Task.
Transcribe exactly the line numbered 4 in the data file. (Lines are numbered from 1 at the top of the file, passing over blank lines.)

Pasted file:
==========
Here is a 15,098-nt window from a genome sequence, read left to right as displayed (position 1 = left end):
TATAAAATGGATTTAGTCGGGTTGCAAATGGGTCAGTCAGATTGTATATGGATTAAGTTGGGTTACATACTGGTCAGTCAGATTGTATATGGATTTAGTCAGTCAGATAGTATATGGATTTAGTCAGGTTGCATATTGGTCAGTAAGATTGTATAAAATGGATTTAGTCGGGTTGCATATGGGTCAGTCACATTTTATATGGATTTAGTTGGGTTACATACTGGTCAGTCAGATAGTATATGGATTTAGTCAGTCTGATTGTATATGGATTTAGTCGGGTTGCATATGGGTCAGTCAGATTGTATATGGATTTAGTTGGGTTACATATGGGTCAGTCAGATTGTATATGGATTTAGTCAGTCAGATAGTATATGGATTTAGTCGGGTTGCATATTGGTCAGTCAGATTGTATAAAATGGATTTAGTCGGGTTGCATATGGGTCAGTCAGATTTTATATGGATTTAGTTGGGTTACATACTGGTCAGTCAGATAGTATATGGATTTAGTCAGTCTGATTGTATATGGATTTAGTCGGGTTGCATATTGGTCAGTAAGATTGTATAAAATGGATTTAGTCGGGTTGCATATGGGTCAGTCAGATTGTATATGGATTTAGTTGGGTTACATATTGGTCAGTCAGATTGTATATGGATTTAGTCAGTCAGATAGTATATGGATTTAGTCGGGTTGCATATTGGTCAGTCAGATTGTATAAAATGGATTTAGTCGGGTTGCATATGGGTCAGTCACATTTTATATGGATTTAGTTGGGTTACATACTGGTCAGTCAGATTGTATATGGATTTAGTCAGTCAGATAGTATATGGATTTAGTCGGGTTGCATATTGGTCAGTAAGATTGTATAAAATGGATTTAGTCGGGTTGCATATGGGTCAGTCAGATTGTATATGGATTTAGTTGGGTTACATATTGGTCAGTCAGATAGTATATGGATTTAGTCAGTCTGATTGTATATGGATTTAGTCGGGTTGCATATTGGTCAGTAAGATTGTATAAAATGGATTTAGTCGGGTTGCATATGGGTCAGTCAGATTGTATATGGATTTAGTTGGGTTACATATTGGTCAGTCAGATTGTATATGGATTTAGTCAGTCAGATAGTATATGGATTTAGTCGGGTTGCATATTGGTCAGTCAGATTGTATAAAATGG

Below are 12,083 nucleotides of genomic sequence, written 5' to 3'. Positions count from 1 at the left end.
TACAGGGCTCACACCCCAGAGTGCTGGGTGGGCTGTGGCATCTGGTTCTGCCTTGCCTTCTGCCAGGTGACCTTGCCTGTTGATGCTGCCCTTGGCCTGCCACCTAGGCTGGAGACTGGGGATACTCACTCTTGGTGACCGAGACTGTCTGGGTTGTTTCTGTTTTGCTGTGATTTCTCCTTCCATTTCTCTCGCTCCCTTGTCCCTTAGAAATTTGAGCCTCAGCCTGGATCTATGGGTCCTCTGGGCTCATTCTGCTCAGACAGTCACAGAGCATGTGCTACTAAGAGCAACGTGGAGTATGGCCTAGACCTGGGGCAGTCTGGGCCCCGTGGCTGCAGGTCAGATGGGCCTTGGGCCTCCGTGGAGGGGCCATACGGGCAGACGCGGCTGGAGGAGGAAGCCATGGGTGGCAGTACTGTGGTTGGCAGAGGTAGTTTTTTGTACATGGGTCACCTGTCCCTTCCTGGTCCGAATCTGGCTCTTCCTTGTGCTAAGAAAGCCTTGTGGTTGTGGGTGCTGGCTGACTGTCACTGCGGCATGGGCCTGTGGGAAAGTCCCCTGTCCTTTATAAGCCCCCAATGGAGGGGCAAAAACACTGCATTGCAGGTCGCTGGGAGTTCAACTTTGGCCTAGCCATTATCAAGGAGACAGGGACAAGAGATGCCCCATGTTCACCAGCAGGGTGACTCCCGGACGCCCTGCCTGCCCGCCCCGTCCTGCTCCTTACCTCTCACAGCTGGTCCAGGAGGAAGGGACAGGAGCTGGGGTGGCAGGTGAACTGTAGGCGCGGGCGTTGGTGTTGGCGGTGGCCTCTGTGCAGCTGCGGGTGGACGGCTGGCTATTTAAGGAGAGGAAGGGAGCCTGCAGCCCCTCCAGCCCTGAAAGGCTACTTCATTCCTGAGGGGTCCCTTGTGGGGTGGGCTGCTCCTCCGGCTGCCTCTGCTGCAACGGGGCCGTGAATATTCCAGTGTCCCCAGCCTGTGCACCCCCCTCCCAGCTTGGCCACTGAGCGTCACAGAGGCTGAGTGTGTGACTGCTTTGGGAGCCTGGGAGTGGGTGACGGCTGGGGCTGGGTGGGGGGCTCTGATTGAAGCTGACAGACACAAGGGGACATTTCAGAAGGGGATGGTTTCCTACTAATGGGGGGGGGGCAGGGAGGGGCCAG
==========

TACAGGGCTCACACCCCAGAGTGCTGGGTGGGCTGTGGCATCTGGTTCTGCCTTGCCTTCTGCCAGGTGACCTTGCCTGTTGATGCTGCCCTTGGCCTGCCACCTAGGCTGGAGACTGGGGATACTCACTCTTGGTGACCGAGACTGTCTGGGTTGTTTCTGTTTTGCTGTGATTTCTCCTTCCATTTCTCTCGCTCCCTTGTCCCTTAGAAATTTGAGCCTCAGCCTGGATCTATGGGTCCTCTGGGCTCATTCTGCTCAGACAGTCACAGAGCATGTGCTACTAAGAGCAACGTGGAGTATGGCCTAGACCTGGGGCAGTCTGGGCCCCGTGGCTGCAGGTCAGATGGGCCTTGGGCCTCCGTGGAGGGGCCATACGGGCAGACGCGGCTGGAGGAGGAAGCCATGGGTGGCAGTACTGTGGTTGGCAGAGGTAGTTTTTTGTACATGGGTCACCTGTCCCTTCCTGGTCCGAATCTGGCTCTTCCTTGTGCTAAGAAAGCCTTGTGGTTGTGGGTGCTGGCTGACTGTCACTGCGGCATGGGCCTGTGGGAAAGTCCCCTGTCCTTTATAAGCCCCCAATGGAGGGGCAAAAACACTGCATTGCAGGTCGCTGGGAGTTCAACTTTGGCCTAGCCATTATCAAGGAGACAGGGACAAGAGATGCCCCATGTTCACCAGCAGGGTGACTCCCGGACGCCCTGCCTGCCCGCCCCGTCCTGCTCCTTACCTCTCACAGCTGGTCCAGGAGGAAGGGACAGGAGCTGGGGTGGCAGGTGAACTGTAGGCGCGGGCGTTGGTGTTGGCGGTGGCCTCTGTGCAGCTGCGGGTGGACGGCTGGCTATTTAAGGAGAGGAAGGGAGCCTGCAGCCCCTCCAGCCCTGAAAGGCTACTTCATTCCTGAGGGGTCCCTTGTGGGGTGGGCTGCTCCTCCGGCTGCCTCTGCTGCAACGGGGCCGTGAATATTCCAGTGTCCCCAGCCTGTGCACCCCCCTCCCAGCTTGGCCACTGAGCGTCACAGAGGCTGAGTGTGTGACTGCTTTGGGAGCCTGGGAGTGGGTGACGGCTGGGGCTGGGTGGGGGGCTCTGATTGAAGCTGACAGACACAAGGGGACATTTCAGAAGGGGATGGTTTCCTACTAATGGGGGGGGGGCAGGGAGGGGCCAG